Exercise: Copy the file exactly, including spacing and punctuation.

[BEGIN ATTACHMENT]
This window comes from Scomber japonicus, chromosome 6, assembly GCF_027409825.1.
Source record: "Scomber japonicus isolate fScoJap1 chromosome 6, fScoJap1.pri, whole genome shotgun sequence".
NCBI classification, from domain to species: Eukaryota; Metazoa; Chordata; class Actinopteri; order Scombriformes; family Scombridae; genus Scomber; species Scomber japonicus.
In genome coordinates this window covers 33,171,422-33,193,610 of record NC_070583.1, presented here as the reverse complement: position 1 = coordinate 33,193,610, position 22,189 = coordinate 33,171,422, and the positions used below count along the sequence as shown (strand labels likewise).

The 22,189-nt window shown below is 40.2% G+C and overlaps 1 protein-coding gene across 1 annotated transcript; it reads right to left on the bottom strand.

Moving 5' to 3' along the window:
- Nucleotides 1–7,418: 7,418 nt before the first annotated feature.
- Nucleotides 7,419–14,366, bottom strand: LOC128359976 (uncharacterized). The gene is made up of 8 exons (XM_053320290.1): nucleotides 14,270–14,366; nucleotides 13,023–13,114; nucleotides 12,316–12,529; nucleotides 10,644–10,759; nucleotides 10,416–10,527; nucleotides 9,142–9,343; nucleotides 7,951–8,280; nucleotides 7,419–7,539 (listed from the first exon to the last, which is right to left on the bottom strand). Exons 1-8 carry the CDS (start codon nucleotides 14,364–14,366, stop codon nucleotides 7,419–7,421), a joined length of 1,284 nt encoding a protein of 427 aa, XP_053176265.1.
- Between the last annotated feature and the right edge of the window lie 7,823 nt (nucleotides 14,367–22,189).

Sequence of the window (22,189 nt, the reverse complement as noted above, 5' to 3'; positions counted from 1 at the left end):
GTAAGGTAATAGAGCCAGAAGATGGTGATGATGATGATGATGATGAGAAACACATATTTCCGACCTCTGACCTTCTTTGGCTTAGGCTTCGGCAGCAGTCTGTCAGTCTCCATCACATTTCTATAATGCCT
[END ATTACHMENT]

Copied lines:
This window comes from Scomber japonicus, chromosome 6, assembly GCF_027409825.1.
Source record: "Scomber japonicus isolate fScoJap1 chromosome 6, fScoJap1.pri, whole genome shotgun sequence".
NCBI classification, from domain to species: Eukaryota; Metazoa; Chordata; class Actinopteri; order Scombriformes; family Scombridae; genus Scomber; species Scomber japonicus.
In genome coordinates this window covers 33,171,422-33,193,610 of record NC_070583.1, presented here as the reverse complement: position 1 = coordinate 33,193,610, position 22,189 = coordinate 33,171,422, and the positions used below count along the sequence as shown (strand labels likewise).

The 22,189-nt window shown below is 40.2% G+C and overlaps 1 protein-coding gene across 1 annotated transcript; it reads right to left on the bottom strand.

Moving 5' to 3' along the window:
- Nucleotides 1–7,418: 7,418 nt before the first annotated feature.
- Nucleotides 7,419–14,366, bottom strand: LOC128359976 (uncharacterized). The gene is made up of 8 exons (XM_053320290.1): nucleotides 14,270–14,366; nucleotides 13,023–13,114; nucleotides 12,316–12,529; nucleotides 10,644–10,759; nucleotides 10,416–10,527; nucleotides 9,142–9,343; nucleotides 7,951–8,280; nucleotides 7,419–7,539 (listed from the first exon to the last, which is right to left on the bottom strand). Exons 1-8 carry the CDS (start codon nucleotides 14,364–14,366, stop codon nucleotides 7,419–7,421), a joined length of 1,284 nt encoding a protein of 427 aa, XP_053176265.1.
- Between the last annotated feature and the right edge of the window lie 7,823 nt (nucleotides 14,367–22,189).

Sequence of the window (22,189 nt, the reverse complement as noted above, 5' to 3'; positions counted from 1 at the left end):
GTAAGGTAATAGAGCCAGAAGATGGTGATGATGATGATGATGATGAGAAACACATATTTCCGACCTCTGACCTTCTTTGGCTTAGGCTTCGGCAGCAGTCTGTCAGTCTCCATCACATTTCTATAATGCCT